I was so proud at the grand old age of 7, when in Junior School, I was selected to be a ‘Mummy’ at lunchtime. It was an honour and my best friend David was selected as the ‘Daddy’. Our responsibilities were, with a table of 8, when we had all finished our lunch, we were tasked with collecting the empty plates and cutlery and returning them to the serving hatch.
We were then expected to collect the pudding, and the custard or sauce to go with it. The dishes were already on the table with the spoons. David collected the treacle sponge and I picked up the large jug of steaming hot custard. When we proudly arrived back at our table of ‘children’, David and I realised that we didn’t have a knife to cut the treacle sponge, so excited by the prospect of another errand, I rushed back to the serving hatch.
I was presented with a knife, by the dinner ladies, who were all standing around chatting. Hurrying back to my table, I didn’t notice that someone pushed their chair out and not having attended the Health and Safety meeting about how to carry a knife safely. I tripped over chair leg, embarrassed I jumped up and continued my journey to my ‘family’. Passing over the knife to ‘Daddy’ David, I picked up the jug of custard, ready to dollop a portion into each dish. Strangely everyone around me started to squeal and shout in horror, with no idea why I had got this odd reaction, I looked around me puzzled. When I looked back down at the jug, the custard appeared to be changing colour from yellow to red.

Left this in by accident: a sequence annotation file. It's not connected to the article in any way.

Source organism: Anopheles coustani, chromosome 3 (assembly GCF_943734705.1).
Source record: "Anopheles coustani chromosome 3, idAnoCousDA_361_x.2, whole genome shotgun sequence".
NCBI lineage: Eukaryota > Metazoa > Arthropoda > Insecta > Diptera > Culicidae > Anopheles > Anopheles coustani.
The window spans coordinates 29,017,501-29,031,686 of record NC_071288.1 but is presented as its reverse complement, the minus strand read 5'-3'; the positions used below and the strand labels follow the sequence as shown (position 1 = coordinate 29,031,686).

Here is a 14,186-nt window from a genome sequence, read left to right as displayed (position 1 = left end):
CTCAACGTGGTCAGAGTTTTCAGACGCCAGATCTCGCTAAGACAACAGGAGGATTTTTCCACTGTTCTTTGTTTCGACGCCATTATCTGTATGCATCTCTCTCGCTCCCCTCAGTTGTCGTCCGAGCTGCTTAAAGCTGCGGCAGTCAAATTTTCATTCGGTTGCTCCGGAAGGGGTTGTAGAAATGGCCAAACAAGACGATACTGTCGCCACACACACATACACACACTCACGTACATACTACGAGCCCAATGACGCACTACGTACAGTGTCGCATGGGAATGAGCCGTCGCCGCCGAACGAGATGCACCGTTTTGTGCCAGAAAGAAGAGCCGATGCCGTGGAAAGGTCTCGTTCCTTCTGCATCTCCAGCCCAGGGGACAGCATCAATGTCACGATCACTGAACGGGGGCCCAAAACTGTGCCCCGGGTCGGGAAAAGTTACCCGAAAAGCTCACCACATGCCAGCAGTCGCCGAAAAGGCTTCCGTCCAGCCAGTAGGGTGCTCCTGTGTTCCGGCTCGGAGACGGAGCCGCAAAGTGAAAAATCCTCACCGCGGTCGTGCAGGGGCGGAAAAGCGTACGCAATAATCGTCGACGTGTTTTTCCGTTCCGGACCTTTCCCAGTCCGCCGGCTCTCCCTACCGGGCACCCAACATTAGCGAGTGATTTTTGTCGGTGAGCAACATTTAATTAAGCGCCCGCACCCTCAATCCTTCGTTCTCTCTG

At this point, the Headmaster, Mr Connor, took my hand gently and told me to follow him.
When we arrived in the office, the secretary quickly gave me a bunch of tissues to hold against my head. Still in complete ignorance, I sat there, wondering what had happened, until I took my hand away from my head and saw the crimson-soaked paper in my hand.
Yes, I had stabbed myself in my forehead with the knife and was bleeding profusely. I had a ride in the Headmaster’s car to the hospital, albeit with lots of towels around me and the secretary panicking like crazy.
Seven stiches later and being the centre of attention with the Headmaster and the secretary all afternoon. The only thing I remember fully, was being allowed to watch the television, Blue Peter, my favourite, when I got home, and having my tea on a tray in the front room. A special treat.
I still have the scar, 60 years later and the memory.
449 words – Sandy Bryson
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